Mexico has achieved universal health coverage in less than a decade.
The country's progress has resulted in more than 50 million previously uninsured Mexicans enrolling in a public medical insurance scheme since 2004, a goal yet to be achieved in the United States.
In an article published in The Lancet, a team of health professionals praise Mexico's progress, which co-author and current minister of health Salomón Chertorivski claims demonstrates "how a middle-income country can transform its health system".
The biggest change in Mexico's health policy came in 2003, when Congress approved reforms to health legislation, establishing the System of Social Protection in Health.
The reforms introduced "popular health insurance", an ambitious government-funded scheme which aimed to ensure that all citizens, even the poorest, could have access to an adequate standard of health care.
Previously, Mexicans could only attain medical insurance through employment-based social security schemes or through private insurance.
Lead author professor Felicia Knaul, of the Mexican Health Foundation and director of the Harvard Global Equity Initiative, said: "In 2012, the ninth year of implementation, the country reached a major milestone in universal coverage. As of April, 52.6 million Mexicans, previously uninsured, were incorporated into the SSPH and the budgetary allocation for universal coverage was achieved.
"Every Mexican, regardless of their socio-economic situation, has access to the financial protection in health that shields them from facing the terrible choice between impoverishment and suffering or even death.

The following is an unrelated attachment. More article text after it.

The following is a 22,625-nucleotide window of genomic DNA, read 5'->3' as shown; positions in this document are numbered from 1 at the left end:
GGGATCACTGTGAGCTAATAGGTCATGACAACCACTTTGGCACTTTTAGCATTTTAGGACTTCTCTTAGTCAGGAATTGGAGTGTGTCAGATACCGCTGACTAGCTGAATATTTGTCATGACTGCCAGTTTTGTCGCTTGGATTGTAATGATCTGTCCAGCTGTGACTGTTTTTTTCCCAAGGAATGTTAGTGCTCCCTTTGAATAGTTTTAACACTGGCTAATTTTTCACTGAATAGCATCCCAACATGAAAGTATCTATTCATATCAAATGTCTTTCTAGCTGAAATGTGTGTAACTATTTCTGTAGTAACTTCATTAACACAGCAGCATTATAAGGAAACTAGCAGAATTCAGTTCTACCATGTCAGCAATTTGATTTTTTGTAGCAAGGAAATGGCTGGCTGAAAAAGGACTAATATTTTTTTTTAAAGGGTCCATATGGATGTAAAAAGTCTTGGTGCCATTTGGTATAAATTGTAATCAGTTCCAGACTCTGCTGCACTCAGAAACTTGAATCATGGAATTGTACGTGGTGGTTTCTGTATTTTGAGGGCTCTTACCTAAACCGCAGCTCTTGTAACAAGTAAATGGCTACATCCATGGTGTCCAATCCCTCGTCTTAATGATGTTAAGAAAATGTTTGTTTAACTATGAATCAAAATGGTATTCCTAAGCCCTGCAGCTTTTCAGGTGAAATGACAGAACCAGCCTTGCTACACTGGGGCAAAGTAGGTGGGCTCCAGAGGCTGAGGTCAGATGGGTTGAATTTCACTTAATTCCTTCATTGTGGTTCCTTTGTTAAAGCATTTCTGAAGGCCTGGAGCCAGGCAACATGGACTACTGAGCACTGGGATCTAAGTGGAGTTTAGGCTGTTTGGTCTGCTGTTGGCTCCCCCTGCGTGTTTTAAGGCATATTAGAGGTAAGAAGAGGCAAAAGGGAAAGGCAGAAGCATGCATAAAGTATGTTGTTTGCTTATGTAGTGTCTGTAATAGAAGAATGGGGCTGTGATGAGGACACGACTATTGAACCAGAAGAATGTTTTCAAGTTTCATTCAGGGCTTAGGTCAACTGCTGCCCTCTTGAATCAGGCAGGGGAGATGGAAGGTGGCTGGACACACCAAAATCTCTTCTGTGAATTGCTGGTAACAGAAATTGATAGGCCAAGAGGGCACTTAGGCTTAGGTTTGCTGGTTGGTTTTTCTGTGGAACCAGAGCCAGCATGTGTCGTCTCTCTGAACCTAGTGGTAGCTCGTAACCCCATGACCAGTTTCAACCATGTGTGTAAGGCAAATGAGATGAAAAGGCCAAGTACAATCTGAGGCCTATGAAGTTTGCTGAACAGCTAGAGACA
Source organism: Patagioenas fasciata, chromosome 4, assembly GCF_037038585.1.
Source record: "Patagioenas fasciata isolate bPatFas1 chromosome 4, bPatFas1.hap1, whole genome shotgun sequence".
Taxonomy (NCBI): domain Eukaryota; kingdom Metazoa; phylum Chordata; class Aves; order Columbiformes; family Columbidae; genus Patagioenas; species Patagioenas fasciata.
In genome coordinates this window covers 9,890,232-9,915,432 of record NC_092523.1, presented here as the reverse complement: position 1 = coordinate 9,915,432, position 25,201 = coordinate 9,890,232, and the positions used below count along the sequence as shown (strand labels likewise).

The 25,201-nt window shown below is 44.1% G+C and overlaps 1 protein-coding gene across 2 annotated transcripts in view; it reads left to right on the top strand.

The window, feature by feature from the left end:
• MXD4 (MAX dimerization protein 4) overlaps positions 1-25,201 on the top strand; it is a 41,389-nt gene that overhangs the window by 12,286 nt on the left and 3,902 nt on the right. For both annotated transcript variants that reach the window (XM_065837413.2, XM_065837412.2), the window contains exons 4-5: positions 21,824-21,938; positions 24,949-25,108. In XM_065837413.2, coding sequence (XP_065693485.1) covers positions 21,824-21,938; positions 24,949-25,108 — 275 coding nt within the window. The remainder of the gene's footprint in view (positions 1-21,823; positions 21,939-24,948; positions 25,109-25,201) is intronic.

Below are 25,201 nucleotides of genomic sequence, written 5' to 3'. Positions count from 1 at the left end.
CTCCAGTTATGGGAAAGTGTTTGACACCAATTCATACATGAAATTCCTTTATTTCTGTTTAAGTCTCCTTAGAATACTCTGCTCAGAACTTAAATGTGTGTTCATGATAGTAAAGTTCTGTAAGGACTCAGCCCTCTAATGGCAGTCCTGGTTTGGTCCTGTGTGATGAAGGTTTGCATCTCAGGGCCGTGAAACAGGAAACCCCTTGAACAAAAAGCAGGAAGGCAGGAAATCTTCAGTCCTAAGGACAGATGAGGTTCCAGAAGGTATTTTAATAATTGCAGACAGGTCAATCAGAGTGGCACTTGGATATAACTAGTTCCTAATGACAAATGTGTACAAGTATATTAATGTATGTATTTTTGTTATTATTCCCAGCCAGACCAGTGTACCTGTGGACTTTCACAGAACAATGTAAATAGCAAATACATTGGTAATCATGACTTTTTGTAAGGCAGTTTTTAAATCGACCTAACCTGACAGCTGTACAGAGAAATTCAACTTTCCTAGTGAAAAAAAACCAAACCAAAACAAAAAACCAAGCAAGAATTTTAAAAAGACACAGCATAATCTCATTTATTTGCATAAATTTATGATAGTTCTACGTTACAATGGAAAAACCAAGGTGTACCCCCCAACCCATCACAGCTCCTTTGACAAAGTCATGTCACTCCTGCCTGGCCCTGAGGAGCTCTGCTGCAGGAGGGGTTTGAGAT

"The quest for universal health coverage in Mexico has produced remarkable progress and many valuable lessons," said Dr Julio Frenk, the architect of the original reform.
"It shows the value of sound evidence in fuelling a virtuous upward spiral of policy formulation, implementation and evaluation. This experience is relevant to countries of both high and lower income."
Benefits for well-being
The article's authors cite evidence of universal health insurance having a positive impact on the nation's well-being.
Since the reform, antenatal care increased 14 percent to cover more than 81 percent, while cervical cancer screening in women aged 25 to 64 increased by 7 percent to cover almost half of the population.
The authors stress that significant challenges remain, with the distribution of funding requiring improvement in order to remove disparities between the quality of healthcare in different areas of the country.
Knaul added: "Evidence suggests that 'popular health insurance' is improving access to health services and reducing the prevalence of catastrophic and impoverishing health bills for the poor.
"The Mexican experience is especially noteworthy for having continued despite and throughout economic downturn and periods of economic crisis. The challenge now is to achieve more health for money."
An accompanying Lancet editorial praised Mexico's reforms as a "remarkable feat".
"Health reform, done properly, boosts economic development," it argued.